Mo Cowan

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Mo Cowan
Mo Cowan, official portrait, 113th Congress.jpg
Official portrait, 2013
United States Senator
from Massachusetts
In office
February 1, 2013 – July 16, 2013
Appointed byDeval Patrick
Preceded byJohn Kerry
Succeeded byEd Markey
Personal details
William Maurice Cowan

(1969-04-04) April 4, 1969 (age 53)
Yadkinville, North Carolina, U.S.
Political partyDemocratic
SpouseStacy Cowan
EducationDuke University (BA)
Northeastern University (JD)
WebsiteSenate website

William Maurice Cowan (born April 4, 1969) is an American lawyer who served as a United States Senator from Massachusetts from February 1, 2013, to July 16, 2013. A member of the Democratic Party, he previously served as legal counsel and chief of staff to Governor Deval Patrick. Patrick appointed him on an interim basis to fill the vacancy left by fellow Democrat John Kerry, who resigned to become U.S. Secretary of State.[1]

Cowan declined to run in the 2013 special election to complete the remainder of Kerry's term. He was succeeded by fellow Democrat Ed Markey. Cowan was the eighth African-American U.S. Senator and the second from Massachusetts after Edward Brooke. He was one of three African-American U.S. senators in the 113th Congress, along with Republican Senator Tim Scott from South Carolina and Democrat Cory Booker from New Jersey, although he did not serve alongside Booker, who took office on October 31, 2013.[2]

Early life and education[edit]

Cowan was born on April 4, 1969, in rural Yadkinville, North Carolina, the son of a machinist and a seamstress. His father died when he was 16 years old.[3][4]

Cowan graduated from Forbush High School.[3] Originally planning to become a doctor, he graduated from Duke University in 1991 with a degree in sociology.[3] Cowan went on to earn his Juris Doctor from Northeastern University School of Law in 1994. His assignments in Northeastern's cooperative program, which provides students with work experience as part of its educational program, included stints in the office of a state trial court, at North Carolina Prison Legal Services, and with the Palm Beach County Public Defender’s Office.[5]

Professional career[edit]

In 1997, Cowan joined the law firm of Mintz Levin as an associate. There he practiced civil litigation and became a partner. He helped Massachusetts Governor Mitt Romney identify African-American candidates for judgeships after Romney was criticized for lack of diversity among his appointees.[4]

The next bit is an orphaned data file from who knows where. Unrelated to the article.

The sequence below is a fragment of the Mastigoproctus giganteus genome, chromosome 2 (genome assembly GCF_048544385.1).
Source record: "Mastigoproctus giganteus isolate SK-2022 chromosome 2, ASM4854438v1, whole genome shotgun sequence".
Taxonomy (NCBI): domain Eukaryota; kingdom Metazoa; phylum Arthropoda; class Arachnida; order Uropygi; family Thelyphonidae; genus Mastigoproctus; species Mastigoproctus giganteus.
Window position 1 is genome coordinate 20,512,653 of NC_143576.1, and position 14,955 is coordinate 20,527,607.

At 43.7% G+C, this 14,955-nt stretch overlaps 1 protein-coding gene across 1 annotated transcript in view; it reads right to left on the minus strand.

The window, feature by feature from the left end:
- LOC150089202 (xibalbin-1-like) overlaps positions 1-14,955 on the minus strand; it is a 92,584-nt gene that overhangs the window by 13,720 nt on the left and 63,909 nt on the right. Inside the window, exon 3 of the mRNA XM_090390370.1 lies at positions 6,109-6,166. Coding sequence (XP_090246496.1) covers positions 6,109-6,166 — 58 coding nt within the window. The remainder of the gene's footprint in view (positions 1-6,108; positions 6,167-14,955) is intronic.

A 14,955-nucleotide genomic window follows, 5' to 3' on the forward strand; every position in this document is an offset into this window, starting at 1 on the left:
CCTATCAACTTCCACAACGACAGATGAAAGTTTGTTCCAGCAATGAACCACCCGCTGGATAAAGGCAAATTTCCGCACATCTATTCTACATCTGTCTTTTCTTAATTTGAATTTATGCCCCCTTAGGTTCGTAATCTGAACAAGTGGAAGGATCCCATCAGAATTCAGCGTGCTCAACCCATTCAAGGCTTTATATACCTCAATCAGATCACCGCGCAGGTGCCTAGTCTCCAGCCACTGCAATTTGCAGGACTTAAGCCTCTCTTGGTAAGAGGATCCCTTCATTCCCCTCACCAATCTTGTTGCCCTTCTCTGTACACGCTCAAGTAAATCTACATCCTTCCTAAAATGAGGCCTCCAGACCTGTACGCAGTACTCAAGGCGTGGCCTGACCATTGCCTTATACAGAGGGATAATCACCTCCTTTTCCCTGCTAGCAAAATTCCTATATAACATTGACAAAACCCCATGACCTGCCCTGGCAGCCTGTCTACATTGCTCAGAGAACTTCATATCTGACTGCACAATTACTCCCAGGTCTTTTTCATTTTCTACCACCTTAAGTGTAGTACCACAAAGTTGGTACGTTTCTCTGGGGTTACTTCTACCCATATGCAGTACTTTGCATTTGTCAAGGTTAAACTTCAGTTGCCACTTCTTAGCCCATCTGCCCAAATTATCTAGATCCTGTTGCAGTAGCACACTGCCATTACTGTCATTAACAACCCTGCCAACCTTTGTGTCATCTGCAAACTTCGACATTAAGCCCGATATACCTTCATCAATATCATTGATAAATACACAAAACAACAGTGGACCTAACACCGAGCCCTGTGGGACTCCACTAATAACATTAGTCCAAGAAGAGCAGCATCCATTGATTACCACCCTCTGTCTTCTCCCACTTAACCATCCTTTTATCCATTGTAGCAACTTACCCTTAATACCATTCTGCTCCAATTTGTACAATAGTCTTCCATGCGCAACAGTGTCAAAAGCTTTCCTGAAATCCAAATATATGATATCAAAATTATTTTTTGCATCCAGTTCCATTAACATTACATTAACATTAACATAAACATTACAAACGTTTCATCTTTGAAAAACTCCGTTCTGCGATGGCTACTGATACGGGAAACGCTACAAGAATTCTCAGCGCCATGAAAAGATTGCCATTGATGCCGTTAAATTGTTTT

Cowan left Mintz Levin to join Deval Patrick's administration in 2009.[6] As Patrick's counsel, Cowan was responsible for the legal operations of the executive branch and oversaw the governor's judicial nominations, including that of Chief Justice of the Supreme Judicial Court Roderick L. Ireland. His principal projects as staff included legislation to contain the growth of health care costs and to expand gaming, as well as investigating and reorganizing the state Parole Board.[7]

Cowan served as Patrick's chief legal counsel for two years and then as chief of staff from January 2011 until November 2012, when he announced plans to return to the private sector. He continued to serve the governor as a senior adviser until his Senate appointment.[8] When appointed to the Senate, he said he had no intention of seeking public office once his interim appointment expired. He said: "This is going to be a very short political career. I am not running for office. I'm not a candidate for public service at any time today or in the future."[9]

In 2003, Boston Business Journal named him to its list of "40 under 40", a select group of younger business and civic leaders.[10] He is the former president of the Massachusetts Black Lawyers Association[5] and the Northeastern Law School Alumni Association.[11] He serves on the Board of Trustees of Northeastern University.[12] Other non-profit boards he has served on include the Discovering Justice Foundation,[13] Roxbury Preparatory Charter School,[14] the Chestnut Hill School,[15] and Project STEP.[16]

U.S. Senate[edit]


Cowan (right) with then-U.S. Representative Ed Markey (left), his successor in the Senate, at a 2013 gathering

In December 2012, President Barack Obama announced the nomination of U.S. Senator and Foreign Relations Committee Chairman John Kerry to serve as Secretary of State, leaving a vacancy in the seat Kerry had held for 28 years.[17] Under state law, the House of Representatives grants the governor of Massachusetts the right to fill vacant U.S. Senate seats with an interim appointment.[18] Governor Deval Patrick announced that he was looking at "out of the box candidates" who had never run for office, and would hold the seat temporarily, forgoing a run in the special election.[19][20]